LISTEN | Retired ConCourt judge Zak Yacoob bust trying to bribe woman to drop CCMA case
"How much do you want to go away?"
This was a question that retired Constitutional Court judge Zak Yacoob repeatedly asked the axed director of the KZN Blind and Deaf Society to persuade her to drop her case at the Commission for Conciliation, Mediation and Arbitration (CCMA).
In a telephonic conversation with Shamilla Surjoo, Yacoob - who is the society's president - tells her to record the conversation so that it can go "all over the internet".
TimesLIVE is in possession of the recording, which has been confirmed by both parties.
Yacoob called Surjoo on March 1 to discuss her CCMA challenge following her dismissal for gross negligence, breach of fiduciary duties and loss of trust after a financial officer allegedly transferred R12m into her personal accounts.
While Surjoo, who is legally blind, was not implicated in the fraud and claimed to have blown the whistle on the financial officer, an independent disciplinary committee dismissed her on the grounds that it had occurred under her watch.
This led to Surjoo lodging a complaint with the CCMA in order to be reinstated.
When Yacoob asked her during the call how much money she required to "go away", Surjoo replied that she was a person of integrity and could not be bought.
"I am disgusted that I trusted you, so now, how much do you want to go away? Please man," Yacoob replied.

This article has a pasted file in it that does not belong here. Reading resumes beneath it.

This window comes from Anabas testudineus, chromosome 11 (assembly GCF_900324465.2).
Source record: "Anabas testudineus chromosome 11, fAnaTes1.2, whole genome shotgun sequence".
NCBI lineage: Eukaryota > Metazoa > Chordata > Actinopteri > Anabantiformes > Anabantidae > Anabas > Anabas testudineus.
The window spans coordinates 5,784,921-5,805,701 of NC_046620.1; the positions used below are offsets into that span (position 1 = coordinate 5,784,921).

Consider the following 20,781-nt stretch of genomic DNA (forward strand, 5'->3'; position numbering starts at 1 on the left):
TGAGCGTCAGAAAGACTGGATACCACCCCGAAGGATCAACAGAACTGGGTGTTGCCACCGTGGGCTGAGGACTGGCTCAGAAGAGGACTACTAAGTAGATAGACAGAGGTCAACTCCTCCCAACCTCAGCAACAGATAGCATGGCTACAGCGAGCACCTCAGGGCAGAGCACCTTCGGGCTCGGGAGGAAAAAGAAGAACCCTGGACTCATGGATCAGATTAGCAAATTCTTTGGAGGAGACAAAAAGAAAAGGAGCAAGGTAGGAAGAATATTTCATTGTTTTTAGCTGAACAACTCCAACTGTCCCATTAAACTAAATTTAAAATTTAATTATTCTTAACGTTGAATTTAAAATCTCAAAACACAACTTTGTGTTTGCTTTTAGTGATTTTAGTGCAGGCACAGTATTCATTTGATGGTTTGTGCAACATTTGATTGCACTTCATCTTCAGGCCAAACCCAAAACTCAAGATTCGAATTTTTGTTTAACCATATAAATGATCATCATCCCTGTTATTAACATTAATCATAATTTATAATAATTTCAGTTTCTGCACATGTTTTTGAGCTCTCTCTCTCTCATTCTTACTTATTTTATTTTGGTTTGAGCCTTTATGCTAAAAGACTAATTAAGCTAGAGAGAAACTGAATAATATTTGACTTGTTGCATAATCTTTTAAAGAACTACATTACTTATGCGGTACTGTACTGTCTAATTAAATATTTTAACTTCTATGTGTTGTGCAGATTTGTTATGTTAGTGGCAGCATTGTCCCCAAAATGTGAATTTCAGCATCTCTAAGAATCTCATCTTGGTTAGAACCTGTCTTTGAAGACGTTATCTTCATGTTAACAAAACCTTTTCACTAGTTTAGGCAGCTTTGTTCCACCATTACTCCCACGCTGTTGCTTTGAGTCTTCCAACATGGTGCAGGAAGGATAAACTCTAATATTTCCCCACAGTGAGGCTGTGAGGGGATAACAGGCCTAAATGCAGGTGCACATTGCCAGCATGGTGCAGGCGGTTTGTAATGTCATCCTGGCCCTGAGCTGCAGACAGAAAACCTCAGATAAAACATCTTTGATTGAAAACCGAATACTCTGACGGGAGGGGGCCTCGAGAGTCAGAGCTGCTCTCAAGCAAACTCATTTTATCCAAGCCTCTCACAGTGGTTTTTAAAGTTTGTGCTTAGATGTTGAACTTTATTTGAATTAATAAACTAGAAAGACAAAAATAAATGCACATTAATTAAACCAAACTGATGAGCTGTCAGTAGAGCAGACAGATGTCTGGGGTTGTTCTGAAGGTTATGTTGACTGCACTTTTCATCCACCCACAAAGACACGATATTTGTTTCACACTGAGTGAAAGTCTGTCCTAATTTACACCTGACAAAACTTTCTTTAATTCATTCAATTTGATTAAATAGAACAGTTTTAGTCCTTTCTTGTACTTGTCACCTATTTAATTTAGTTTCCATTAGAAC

When Surjoo referred Yacoob to her lawyer, he then replied that her lawyer "is the most idiotic lawyer I have seen in the world".
"I don’t want to talk to your lawyer, I am talking to you. So tell me, how much do you want?" he asked again.
The 11-minute call ends with Yacoob calling Surjoo a liar.
Yacoob went on to send Surjoo text messages asking her again to "name the amount".
He offered to pay it from his personal bank account.
Three days later, on March 4, Yacoob sent a letter of apology to Surjoo via her attorney.
In the letter to Cox Yeats Attorneys, Yacoob said he was embarrassed and also upset with himself for giving into his frustrations about what had gone on at the society and his ongoing discoveries.
"I am very, very sorry without reservation and request that you please convey my apologies to your client. I will of course not call her again," wrote Yacoob.
"Your client has the right to use my lapses as she sees fit. I will not be found to be in denial or less than honest."
In the letter, Yacoob stated that he saw no reason for private mediation.
"The society has lost enough money in this debacle and cannot spend more in a private arbitration. Please make any concrete solutions your client may have for settlement so that I can also discuss this with the board. We are a public organisation and must do everything transparently in terms of our justice system," he wrote.
On Wednesday afternoon, Yacoob said he could not comment on the telephone recording, text messages or his offer to pay Surjoo to drop her CCMA case as the society's committee had made a decision to desist from making comments to the media.
Surjoo said she had been made the scapegoat for the financial controversy that had crippled the organisation, while the "perpetrator of the fraud remains protected".
"These are public funds and those truly responsible must be held accountable. The public needs to know the truth," she said.
She added that she was saddened that Yacoob assumed she could be bought off.
"I do not know where he gets the absurd idea that I could easily be drawn into a bargain with him. He is unfortunately mistaken. I will be challenging the patently unfair dismissal and I will not back down."